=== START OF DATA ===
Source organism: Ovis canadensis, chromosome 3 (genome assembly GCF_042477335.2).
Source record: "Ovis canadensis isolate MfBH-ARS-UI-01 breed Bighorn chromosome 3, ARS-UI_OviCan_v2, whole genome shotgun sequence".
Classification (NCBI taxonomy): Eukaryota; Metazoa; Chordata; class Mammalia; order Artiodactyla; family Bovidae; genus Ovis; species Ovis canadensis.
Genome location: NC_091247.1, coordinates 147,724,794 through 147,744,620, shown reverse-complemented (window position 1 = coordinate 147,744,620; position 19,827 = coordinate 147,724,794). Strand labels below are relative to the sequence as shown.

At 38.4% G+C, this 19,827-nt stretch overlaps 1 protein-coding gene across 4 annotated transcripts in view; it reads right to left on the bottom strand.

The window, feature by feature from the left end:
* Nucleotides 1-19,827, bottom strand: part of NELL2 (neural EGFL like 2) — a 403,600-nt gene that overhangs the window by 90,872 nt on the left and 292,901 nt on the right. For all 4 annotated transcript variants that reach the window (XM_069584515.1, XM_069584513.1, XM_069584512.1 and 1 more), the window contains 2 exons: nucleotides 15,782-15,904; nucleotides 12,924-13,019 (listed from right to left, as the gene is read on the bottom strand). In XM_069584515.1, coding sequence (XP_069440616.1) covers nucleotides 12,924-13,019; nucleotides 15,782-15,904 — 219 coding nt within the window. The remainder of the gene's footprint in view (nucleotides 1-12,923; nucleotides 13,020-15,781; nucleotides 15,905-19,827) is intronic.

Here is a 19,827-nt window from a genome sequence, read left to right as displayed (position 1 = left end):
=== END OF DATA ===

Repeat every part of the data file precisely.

Source organism: Ovis canadensis, chromosome 3 (genome assembly GCF_042477335.2).
Source record: "Ovis canadensis isolate MfBH-ARS-UI-01 breed Bighorn chromosome 3, ARS-UI_OviCan_v2, whole genome shotgun sequence".
Classification (NCBI taxonomy): Eukaryota; Metazoa; Chordata; class Mammalia; order Artiodactyla; family Bovidae; genus Ovis; species Ovis canadensis.
Genome location: NC_091247.1, coordinates 147,724,794 through 147,744,620, shown reverse-complemented (window position 1 = coordinate 147,744,620; position 19,827 = coordinate 147,724,794). Strand labels below are relative to the sequence as shown.

At 38.4% G+C, this 19,827-nt stretch overlaps 1 protein-coding gene across 4 annotated transcripts in view; it reads right to left on the bottom strand.

The window, feature by feature from the left end:
* Nucleotides 1-19,827, bottom strand: part of NELL2 (neural EGFL like 2) — a 403,600-nt gene that overhangs the window by 90,872 nt on the left and 292,901 nt on the right. For all 4 annotated transcript variants that reach the window (XM_069584515.1, XM_069584513.1, XM_069584512.1 and 1 more), the window contains 2 exons: nucleotides 15,782-15,904; nucleotides 12,924-13,019 (listed from right to left, as the gene is read on the bottom strand). In XM_069584515.1, coding sequence (XP_069440616.1) covers nucleotides 12,924-13,019; nucleotides 15,782-15,904 — 219 coding nt within the window. The remainder of the gene's footprint in view (nucleotides 1-12,923; nucleotides 13,020-15,781; nucleotides 15,905-19,827) is intronic.

Here is a 19,827-nt window from a genome sequence, read left to right as displayed (position 1 = left end):